I'm not sure why this never occurred to me before, because it just seems obvious now that I've realized it. Open theists are constantly complaining that classical theism takes its view of God not from the Bible but from Greek philosophers. For a couple reasons why this makes no sense, see this old post. The classical theistic picture of God bears little resemblance to anything the Greeks believed.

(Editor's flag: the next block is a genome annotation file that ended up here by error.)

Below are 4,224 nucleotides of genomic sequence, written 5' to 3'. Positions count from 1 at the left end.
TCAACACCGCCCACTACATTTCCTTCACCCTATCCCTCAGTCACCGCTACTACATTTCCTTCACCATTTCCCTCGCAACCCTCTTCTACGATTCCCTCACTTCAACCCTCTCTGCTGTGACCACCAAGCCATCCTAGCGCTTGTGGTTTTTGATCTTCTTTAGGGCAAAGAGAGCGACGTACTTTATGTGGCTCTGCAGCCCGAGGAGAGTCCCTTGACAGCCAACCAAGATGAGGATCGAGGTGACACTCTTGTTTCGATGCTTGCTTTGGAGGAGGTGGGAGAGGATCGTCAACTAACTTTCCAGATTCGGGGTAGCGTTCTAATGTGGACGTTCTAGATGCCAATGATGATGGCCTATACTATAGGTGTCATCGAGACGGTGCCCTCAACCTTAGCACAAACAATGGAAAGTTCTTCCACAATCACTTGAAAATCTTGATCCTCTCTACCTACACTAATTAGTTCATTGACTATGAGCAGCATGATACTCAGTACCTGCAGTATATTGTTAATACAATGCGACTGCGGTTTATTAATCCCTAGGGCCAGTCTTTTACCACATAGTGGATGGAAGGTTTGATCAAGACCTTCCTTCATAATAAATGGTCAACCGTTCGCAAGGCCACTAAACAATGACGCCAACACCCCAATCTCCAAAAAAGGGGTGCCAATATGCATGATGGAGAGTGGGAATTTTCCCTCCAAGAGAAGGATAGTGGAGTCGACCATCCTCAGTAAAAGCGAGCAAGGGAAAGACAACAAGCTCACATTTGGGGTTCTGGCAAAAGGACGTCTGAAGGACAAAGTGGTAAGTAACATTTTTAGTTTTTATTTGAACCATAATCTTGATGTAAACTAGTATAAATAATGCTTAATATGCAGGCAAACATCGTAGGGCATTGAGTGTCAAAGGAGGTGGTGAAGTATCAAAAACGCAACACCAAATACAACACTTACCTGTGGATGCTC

What didn't occur to me until just now is that the open theists' picture of God really does bear a striking resemblance to some things the Greek philosophers said. Aristotle, for instance, spends a great deal of time struggling through how there can be true statements about contingent events in the future. On one interpretation, he never solved the problem, but on the most popular view he denies that such statements are even true. It's the latter picture that forms the basis of open theism. Their entire view begins with Aristotle, a Greek philosopher. Alexander of Aphrodisias, a follower of Aristotle, clearly held the view that Aristotle may have held. He doesn't just discuss truth about future contingents but even brings in foreknowledge. He makes it explicit that foreknowledge about future contingents is impossible, so the gods can't have it no matter how perfect they are.